via Pavegen via Pavegen via Pavegen via Pavegen + 5

Norman Foster Stresses the Importance of Interdisciplinary Architecture in Creating Future Cities

16:00 - 8 July, 2017

Architecture, as both a profession and the built environment, currently finds itself at a crossroads in trying to adapt to a world in constant flux. Cities and its people face continuous socio-economic, political and environmental change on a daily basis, prompting a necessary rethink in the evolution of sustainable urbanization. With a focus on housing, society and cultural heritage, RIBA’s International Conference, Change in the City, aims to offer insight into the “New Urban Agenda” and how architects can play an interdisciplinary role in future urban development.

Speaking in an interview ahead of the conference, Norman Foster is a strong advocate for a careful consideration of what aspects of urban life need to be prioritized when designing cities of the future. For an increasingly global society, Foster stresses the need for architecture to surpass buildings and tackle its greatest obstacle – global warming, honing in on its roots and factors involved to create viable urban solutions.

Eco Bridge Design Winner Creates an Undulating Mountainside Infrastructure in Seoul

06:00 - 30 June, 2017
Eco Bridge Design Winner Creates an Undulating Mountainside Infrastructure in Seoul, Courtesy of KILD
Courtesy of KILD

In response to the Yangjaegogae Eco Bridge Design Competition commissioned by the Seoul Metropolitan Government, SLOPEWALK is a mountain-inspired bridge designed by a Lithuanian team, KILD, proposing a structure evoking the “pictorial passage through the southern slopes of the two discontinued mountain peaks of Mt. Umyeon and Maljukgeori Parks.” Seeing a current infrastructural void, the project aims to unite the two neighboring mountain parks over the Gyeongbu Expressway, as a continuation of the sloped landscape.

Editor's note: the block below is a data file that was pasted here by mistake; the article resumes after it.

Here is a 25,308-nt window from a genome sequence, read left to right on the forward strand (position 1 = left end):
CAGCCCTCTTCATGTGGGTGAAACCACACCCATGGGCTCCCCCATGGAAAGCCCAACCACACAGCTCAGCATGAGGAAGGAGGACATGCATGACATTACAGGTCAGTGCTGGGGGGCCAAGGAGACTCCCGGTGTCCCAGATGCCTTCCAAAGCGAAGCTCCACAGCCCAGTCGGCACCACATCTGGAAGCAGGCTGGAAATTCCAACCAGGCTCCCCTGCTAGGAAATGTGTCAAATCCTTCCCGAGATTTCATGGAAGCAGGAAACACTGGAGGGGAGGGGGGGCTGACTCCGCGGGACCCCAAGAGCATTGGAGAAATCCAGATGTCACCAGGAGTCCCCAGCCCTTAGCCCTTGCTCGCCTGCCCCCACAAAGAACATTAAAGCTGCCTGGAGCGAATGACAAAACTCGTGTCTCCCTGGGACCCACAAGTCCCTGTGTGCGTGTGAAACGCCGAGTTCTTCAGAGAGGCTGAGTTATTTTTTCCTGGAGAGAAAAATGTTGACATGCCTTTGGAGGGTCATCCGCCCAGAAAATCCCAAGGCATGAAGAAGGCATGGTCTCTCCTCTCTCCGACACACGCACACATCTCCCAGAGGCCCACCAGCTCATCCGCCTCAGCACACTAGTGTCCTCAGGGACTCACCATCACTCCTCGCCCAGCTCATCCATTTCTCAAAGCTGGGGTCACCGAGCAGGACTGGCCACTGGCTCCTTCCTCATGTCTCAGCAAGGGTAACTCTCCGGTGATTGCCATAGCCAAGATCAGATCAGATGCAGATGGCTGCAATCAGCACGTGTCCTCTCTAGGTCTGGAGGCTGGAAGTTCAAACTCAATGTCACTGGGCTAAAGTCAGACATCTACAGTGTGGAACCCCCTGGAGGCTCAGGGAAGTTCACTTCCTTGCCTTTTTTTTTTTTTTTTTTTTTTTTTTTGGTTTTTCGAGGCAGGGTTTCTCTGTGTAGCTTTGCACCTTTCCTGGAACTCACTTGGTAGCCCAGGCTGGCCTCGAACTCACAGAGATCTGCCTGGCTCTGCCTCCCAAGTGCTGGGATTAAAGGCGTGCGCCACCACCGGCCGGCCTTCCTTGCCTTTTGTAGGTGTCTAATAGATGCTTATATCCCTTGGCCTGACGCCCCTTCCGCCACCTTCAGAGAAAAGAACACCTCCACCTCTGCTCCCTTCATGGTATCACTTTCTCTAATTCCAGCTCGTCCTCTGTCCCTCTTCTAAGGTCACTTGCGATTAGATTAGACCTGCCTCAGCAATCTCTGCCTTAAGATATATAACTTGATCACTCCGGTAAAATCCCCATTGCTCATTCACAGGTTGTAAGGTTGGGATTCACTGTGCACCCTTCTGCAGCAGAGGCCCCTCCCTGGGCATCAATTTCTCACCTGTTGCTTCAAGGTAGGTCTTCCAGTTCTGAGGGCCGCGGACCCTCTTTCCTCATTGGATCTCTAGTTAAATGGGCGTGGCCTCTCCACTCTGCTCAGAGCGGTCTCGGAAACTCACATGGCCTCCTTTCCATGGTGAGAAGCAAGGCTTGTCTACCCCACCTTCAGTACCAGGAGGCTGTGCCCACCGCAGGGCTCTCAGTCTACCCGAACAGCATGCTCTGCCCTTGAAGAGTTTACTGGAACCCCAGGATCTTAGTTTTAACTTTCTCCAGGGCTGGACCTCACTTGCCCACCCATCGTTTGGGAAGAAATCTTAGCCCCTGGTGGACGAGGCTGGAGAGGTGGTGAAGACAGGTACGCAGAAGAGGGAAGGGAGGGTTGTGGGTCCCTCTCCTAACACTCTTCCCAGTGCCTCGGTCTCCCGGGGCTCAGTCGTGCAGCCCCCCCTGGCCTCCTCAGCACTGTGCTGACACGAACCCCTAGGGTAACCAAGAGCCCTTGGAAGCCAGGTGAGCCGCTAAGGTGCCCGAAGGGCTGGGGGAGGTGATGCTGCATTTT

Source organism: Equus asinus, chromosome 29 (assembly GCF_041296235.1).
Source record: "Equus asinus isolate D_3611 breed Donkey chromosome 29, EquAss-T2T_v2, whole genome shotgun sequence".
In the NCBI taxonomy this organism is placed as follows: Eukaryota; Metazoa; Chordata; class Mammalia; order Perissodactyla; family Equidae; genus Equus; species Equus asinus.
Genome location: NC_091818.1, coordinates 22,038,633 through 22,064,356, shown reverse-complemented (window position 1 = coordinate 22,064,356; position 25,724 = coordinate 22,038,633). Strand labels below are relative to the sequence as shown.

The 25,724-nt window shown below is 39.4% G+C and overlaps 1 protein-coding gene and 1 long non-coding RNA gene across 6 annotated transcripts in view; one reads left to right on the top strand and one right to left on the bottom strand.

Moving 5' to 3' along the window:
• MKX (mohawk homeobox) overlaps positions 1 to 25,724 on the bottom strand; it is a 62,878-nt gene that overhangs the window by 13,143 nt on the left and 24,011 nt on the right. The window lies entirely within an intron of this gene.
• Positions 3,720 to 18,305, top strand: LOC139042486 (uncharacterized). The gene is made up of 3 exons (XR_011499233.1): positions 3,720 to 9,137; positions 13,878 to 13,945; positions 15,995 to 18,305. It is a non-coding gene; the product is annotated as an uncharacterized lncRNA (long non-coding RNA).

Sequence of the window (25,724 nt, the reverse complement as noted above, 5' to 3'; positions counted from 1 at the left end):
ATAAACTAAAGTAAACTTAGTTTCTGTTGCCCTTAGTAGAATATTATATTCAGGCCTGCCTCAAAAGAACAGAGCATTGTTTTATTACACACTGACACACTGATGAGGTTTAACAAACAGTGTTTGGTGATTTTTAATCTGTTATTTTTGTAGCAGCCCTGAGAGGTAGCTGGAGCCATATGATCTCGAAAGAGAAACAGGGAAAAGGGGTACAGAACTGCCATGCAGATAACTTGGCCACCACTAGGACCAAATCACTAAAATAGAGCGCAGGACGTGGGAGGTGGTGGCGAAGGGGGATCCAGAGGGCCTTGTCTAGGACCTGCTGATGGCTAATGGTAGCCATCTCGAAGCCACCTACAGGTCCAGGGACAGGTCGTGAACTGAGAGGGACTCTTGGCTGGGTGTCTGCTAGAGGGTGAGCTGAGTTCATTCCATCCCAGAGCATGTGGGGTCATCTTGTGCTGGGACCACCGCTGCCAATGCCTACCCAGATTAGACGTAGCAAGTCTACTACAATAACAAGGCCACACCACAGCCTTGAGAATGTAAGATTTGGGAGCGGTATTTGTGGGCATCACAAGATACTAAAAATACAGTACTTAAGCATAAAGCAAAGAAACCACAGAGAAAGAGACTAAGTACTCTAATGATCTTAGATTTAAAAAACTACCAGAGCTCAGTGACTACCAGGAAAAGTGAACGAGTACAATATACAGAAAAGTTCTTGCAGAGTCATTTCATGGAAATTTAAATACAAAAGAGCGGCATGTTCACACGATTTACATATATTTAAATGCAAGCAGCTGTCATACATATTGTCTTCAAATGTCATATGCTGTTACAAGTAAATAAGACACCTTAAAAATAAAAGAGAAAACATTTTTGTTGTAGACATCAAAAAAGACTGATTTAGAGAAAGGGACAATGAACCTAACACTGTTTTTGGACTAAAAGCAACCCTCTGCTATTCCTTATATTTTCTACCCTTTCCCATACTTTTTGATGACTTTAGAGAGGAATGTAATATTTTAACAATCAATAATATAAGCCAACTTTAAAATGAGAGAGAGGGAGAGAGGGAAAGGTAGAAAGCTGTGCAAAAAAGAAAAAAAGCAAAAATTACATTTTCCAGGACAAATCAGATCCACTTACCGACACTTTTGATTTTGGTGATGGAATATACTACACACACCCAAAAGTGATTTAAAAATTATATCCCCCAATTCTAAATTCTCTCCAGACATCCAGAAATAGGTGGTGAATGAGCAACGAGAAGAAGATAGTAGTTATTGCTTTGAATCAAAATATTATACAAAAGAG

Courtesy of KILD Courtesy of KILD Courtesy of KILD Courtesy of KILD + 12

4 Teams Selected to Envision the Future of Autonomous Transit in NYC

17:05 - 29 June, 2017
4 Teams Selected to Envision the Future of Autonomous Transit in NYC, via Blank Space
via Blank Space

Four teams have been selected as finalists in the “Driverless Future Challenge.” Organized by Blank Space with the City of New York and NY Tech Meetup, the competition asked teams to envision future strategies for implementation of autonomous transit in New York City. 

Participants were tasked with evaluating the future of autonomous transportation through the four principles outlined by Mayor Bill de Blasio’s OneNYC initiative:

  • Growth - Improve city infrastructure, modulate traffic, vehicle-to-vehicle communication, eliminate traffic lights, autonomous deliveries.
  • Equity - Making sure all citizens benefit from autonomous technology, focusing on accessibility, focusing on transit deserts, creating new jobs.
  • Sustainability - Reduce need for parking, curbing emissions, increase carpooling, introducing micro-transit, new green spaces and bike lanes, renewable energy sources.
  • Resilience - A more durable and safer transit system, reducing drunk driving, “Vision Zero,” pedestrian-first, faster emergency services.

Entries were received from more than 25 countries, proposing ideas for everything from driverless food carts and a fully-autonomous MTA transit system, to enhanced use of NYC’s 311 system as a driverless dispatching center, to Link NYC Wifi stations that become stops for autonomous micro-buses. The four finalist teams were selected by a multidisciplinary jury featuring top architects including Jeffrey Inaba (Inaba Williams), Odile Decq (Studio Odile Decq) and Jürgen Mayer H. (J. MAYER H.).

The four finalists include:

Foster + Partners Reveal Updated Designs for Intermodal Transportation Hub in Spain

12:15 - 20 June, 2017
Foster + Partners Reveal Updated Designs for Intermodal Transportation Hub in Spain, © Foster + Partners
© Foster + Partners

Foster + Partners and Juan Cabanelas have unveiled updated designs for the refurbishment and extension of the Ourense FFCC Station in Galicia, Spain. The firm was originally selected as the winners of an international competition for the design in 2011 with an expansive new structure spanning the tracks. The new scheme will instead utilize the existing station building, expanding with a series of columned canopies arranged to create a new urban square and easily-accessible multi-modal hub.